Commentary: GOP Senate candidates produce more low-lights during second debate
You know, Donald Trump could do all of Ohio a favor and just pick one of these Republican U.S. Senate candidates to endorse. Just get it over with.
Then maybe they could go for five minutes without groveling for his favor and talk about something relevant to the job of being a United States Senator.
Monday night, in a TV studio at Fox 8 in Cleveland, the five candidates in the GOP Senate primary — Jane Timken, Josh Mandel, Mike Gibbons, JD Vance and Matt Dolan — spent an hour in a debate that was televised statewide.
Four of them spent an inordinate amount of that hour — precious minutes that the viewers will never get back — professing their undying loyalty to Trump. Clearly, the four of them would be willing to drop to their knees and spit-shine his Italian shoes should be ask them to.
Here, believe it or not, was the defining moment of the first televised debate among these candidates:
At one point, one of the moderators, Joe Toohey of Fox 8, asked the five candidates to raise their hands if they believed it was time for Trump and his supporters to move on from the argument that Trump won the 2020 election.
Only one — Dolan, the state senator from Chagrin Falls — raised his hand.
The other four, then, went on to explain why they believe the preposterous lie that the election was somehow "stolen" from Donald Trump.
Each of the four had his or her own odd explanation of why they believe that.
It was not a high point of the debate.
At least no fist fight broke out, as almost happened last Friday when Gibbons and Mandel, at a debate hosted by FreedomWorks in suburban Columbus, went belly-to-belly after Gibbons suggested that Mandel, a career politician, never worked in the private sector. Mandel was in Gibbons face, screaming that that, as a Marine, he did two tours in Iraq. "Don't say I never worked! Don't say I never worked!"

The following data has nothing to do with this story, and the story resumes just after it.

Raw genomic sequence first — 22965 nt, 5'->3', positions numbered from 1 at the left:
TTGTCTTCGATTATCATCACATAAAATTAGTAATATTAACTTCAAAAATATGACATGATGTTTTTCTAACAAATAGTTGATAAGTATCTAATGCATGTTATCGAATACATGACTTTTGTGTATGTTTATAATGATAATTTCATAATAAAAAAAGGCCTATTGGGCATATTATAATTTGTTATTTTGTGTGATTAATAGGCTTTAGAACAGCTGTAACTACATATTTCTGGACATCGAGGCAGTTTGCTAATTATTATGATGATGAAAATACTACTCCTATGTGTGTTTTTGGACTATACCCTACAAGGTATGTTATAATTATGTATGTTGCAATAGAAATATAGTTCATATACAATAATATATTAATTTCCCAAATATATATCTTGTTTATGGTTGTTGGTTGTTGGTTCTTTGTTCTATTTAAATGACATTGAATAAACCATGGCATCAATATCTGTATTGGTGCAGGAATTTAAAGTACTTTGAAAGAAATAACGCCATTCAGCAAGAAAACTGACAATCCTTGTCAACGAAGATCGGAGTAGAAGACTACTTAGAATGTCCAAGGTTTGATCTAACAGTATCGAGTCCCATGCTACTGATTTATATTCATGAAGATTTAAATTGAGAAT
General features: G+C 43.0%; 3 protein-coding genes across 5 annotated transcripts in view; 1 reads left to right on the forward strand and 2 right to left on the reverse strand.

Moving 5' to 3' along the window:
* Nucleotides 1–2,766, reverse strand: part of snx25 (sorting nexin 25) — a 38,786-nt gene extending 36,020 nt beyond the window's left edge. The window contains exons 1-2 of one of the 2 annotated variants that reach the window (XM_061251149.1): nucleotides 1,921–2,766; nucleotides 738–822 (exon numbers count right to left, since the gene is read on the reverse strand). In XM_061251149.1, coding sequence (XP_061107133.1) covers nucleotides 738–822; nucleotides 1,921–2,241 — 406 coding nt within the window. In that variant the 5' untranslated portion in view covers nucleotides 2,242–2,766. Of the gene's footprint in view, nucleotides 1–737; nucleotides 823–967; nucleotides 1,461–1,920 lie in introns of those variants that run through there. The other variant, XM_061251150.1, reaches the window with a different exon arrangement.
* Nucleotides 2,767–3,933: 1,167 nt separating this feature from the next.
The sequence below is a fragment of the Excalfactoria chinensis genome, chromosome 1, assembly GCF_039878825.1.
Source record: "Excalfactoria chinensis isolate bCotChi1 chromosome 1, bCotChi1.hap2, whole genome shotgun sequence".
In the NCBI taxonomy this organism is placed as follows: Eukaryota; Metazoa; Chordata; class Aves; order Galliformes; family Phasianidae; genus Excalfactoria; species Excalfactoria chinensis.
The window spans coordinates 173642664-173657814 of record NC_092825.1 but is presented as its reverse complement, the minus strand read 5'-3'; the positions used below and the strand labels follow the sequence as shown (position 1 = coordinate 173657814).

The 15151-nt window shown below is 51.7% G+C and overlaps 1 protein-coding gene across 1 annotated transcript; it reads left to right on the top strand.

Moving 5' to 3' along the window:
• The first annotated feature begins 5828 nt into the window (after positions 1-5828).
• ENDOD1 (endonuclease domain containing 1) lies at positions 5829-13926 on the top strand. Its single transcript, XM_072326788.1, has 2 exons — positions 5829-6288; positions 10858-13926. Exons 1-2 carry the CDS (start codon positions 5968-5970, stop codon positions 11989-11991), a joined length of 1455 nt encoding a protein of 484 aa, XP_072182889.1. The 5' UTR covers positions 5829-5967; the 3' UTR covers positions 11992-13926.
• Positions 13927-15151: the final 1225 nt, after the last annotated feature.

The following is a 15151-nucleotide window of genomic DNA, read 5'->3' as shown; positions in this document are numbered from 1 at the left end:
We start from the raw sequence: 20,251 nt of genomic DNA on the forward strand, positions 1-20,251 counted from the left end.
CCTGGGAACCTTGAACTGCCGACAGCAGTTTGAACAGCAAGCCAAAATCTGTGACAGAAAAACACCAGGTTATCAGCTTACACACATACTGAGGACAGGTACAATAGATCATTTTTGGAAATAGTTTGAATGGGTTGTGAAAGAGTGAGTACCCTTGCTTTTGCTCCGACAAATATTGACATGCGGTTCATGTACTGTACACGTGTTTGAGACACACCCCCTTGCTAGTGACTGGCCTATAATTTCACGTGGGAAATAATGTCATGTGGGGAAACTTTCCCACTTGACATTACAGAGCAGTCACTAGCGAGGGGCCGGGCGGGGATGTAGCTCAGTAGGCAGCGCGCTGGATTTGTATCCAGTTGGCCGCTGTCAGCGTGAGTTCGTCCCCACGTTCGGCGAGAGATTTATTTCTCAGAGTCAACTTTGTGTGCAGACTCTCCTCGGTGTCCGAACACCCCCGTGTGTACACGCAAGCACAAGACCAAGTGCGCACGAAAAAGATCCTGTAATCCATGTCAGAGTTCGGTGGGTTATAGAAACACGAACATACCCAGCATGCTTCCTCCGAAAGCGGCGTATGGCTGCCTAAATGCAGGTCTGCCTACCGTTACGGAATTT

At Monday night's debate, Mandel and Gibbons were asked to explain what happened at the FreedomWorks debate.
"I'm a fighter; I'm a Marine; and I'll never back down from a fight," Mandel said.
Gibbons said it was a "disagreement over what the private sector is. The military is not the private sector." And he added that his son is a Navy pilot.
Each of the candidates had their head-scratching moments. Here are a few:
Timken: Did I tell you I am a mom?
The former Ohio Republican Party chair and Cincinnati native is at the bottom of the pack according to a recent Emerson College poll, along with Dolan. Both polled at 6%.
Someone must be telling her that the way to break out of the pack is to pitch herself to Republican women, as the only woman in the field.
That's why, in almost every answer to a question, she would start by saying "As a mom…"
"I'm a mom on a mission to take our country back," she said — repeatedly.
The other catchphrases Timken ran into the ground Monday night were just as annoying — "I am a workhorse, not a show horse" and "I put 150,000 miles on my car" traveling Ohio, spreading the word on Donald Trump.
My personal favorite Timken mom-ism, uttered when she was talking about the dust-up between Gibbons and Mandel last Friday, went like this: "They acted like children and if I had been their mother, I would have grounded them."
Josh Mandel, Man of Steel
Of course, Mandel had to remind listeners at every turn that he is a former Marine. "I'm a fighter; I am steel-spined."